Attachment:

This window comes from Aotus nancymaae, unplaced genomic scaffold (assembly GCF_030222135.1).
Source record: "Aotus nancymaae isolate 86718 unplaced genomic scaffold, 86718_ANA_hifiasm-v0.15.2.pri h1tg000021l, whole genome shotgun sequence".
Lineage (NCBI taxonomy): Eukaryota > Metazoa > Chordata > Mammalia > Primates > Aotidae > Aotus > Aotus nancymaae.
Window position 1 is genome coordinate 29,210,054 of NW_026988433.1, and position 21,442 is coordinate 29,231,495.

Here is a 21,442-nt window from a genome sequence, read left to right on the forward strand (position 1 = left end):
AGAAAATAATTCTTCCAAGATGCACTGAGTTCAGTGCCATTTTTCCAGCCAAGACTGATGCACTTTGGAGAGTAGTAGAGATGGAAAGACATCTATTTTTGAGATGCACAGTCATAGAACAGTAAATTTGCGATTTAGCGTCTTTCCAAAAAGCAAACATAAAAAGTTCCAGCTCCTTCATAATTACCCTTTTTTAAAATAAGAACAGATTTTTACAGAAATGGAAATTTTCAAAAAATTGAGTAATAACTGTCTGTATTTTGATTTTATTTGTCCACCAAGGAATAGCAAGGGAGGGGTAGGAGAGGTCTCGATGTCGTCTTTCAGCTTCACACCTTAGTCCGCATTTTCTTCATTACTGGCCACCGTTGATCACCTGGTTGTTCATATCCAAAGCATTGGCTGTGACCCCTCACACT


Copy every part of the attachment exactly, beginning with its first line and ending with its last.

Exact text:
This window comes from Aotus nancymaae, unplaced genomic scaffold (assembly GCF_030222135.1).
Source record: "Aotus nancymaae isolate 86718 unplaced genomic scaffold, 86718_ANA_hifiasm-v0.15.2.pri h1tg000021l, whole genome shotgun sequence".
Lineage (NCBI taxonomy): Eukaryota > Metazoa > Chordata > Mammalia > Primates > Aotidae > Aotus > Aotus nancymaae.
Window position 1 is genome coordinate 29,210,054 of NW_026988433.1, and position 21,442 is coordinate 29,231,495.

Here is a 21,442-nt window from a genome sequence, read left to right on the forward strand (position 1 = left end):
AGAAAATAATTCTTCCAAGATGCACTGAGTTCAGTGCCATTTTTCCAGCCAAGACTGATGCACTTTGGAGAGTAGTAGAGATGGAAAGACATCTATTTTTGAGATGCACAGTCATAGAACAGTAAATTTGCGATTTAGCGTCTTTCCAAAAAGCAAACATAAAAAGTTCCAGCTCCTTCATAATTACCCTTTTTTAAAATAAGAACAGATTTTTACAGAAATGGAAATTTTCAAAAAATTGAGTAATAACTGTCTGTATTTTGATTTTATTTGTCCACCAAGGAATAGCAAGGGAGGGGTAGGAGAGGTCTCGATGTCGTCTTTCAGCTTCACACCTTAGTCCGCATTTTCTTCATTACTGGCCACCGTTGATCACCTGGTTGTTCATATCCAAAGCATTGGCTGTGACCCCTCACACT